3.
The Journal of Positive Psychology ; : 1-13, 2021.
Article in English | Taylor & Francis | ID: covidwho-1442955
4.
Soc Sci Med ; 284: 114193, 2021 09.
Article in English | MEDLINE | ID: covidwho-1294245

ABSTRACT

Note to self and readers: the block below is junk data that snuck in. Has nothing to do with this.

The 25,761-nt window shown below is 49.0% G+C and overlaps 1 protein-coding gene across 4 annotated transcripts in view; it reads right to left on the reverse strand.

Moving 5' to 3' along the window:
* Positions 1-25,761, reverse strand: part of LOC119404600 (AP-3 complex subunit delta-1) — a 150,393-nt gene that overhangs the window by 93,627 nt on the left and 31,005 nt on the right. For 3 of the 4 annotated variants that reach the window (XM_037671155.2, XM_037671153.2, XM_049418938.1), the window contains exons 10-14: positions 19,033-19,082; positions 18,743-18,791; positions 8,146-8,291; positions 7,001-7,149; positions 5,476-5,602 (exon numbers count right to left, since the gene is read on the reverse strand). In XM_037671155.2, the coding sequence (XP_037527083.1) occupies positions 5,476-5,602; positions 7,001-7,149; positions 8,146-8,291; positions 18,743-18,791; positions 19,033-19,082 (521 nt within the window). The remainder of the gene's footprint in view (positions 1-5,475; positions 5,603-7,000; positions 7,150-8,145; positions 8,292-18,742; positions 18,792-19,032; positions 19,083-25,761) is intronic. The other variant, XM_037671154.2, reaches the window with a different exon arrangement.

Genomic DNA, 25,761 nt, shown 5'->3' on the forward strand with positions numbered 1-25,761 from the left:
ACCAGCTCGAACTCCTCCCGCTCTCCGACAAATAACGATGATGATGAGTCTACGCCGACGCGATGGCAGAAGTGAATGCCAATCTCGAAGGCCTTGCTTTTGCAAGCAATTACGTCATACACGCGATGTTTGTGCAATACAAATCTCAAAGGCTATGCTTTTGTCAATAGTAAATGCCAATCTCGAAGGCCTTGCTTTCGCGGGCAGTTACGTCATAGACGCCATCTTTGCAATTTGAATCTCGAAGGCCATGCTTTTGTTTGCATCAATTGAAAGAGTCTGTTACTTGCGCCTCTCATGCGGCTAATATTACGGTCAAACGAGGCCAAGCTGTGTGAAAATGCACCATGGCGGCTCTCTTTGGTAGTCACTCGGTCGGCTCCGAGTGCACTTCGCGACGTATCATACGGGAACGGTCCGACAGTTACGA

RATIONALE: Despite the clear public health significance of herd immunity to COVID-19, a host of individual differences influence willingness to get vaccinated. One factor likely to motivate individuals is the extent they have a sense of purpose in life, based on the health correlates of purpose and purposeful individuals' desire to return to their pre-pandemic environments. OBJECTIVE: The current study examined sense of purpose as a predictor of COVID-19 vaccination willingness in the United States immediately following the initial approval of a COVID-19 vaccine in the United States in 2020. METHODS: A nationwide sample of U. S. adults (N = 2009) completed a poll including information on their sense of purpose in life, demographic factors, and depressive symptoms, immediately following the initial approval of a COVID-19 vaccine in the United States in 2020. In addition, they reported on how willing they would be to get the vaccine, assuming that the costs would be covered, as well as their motivations to get the vaccine. RESULTS: Multiple regression analyses found that sense of purpose predicted greater willingness to get vaccinated, even when accounting for demographic factors, political affiliation, and psychological wellbeing. Adults higher on sense of purpose reported greater importance of getting the vaccine for personal health, the health of others, and to return to regular activities. Exploratory analyses also suggest that purpose may provide a stronger impetus to vaccinate among those in age groups associated with lower risk for severe COVID-19 complications. CONCLUSIONS: Although cross-sectional in nature, the current findings suggest sense of purpose in life may be an important factor in encouraging vaccination. Implications are discussed regarding how purposeful messaging may yield greater vaccination rates among individuals who otherwise may be less motivated due to health concerns.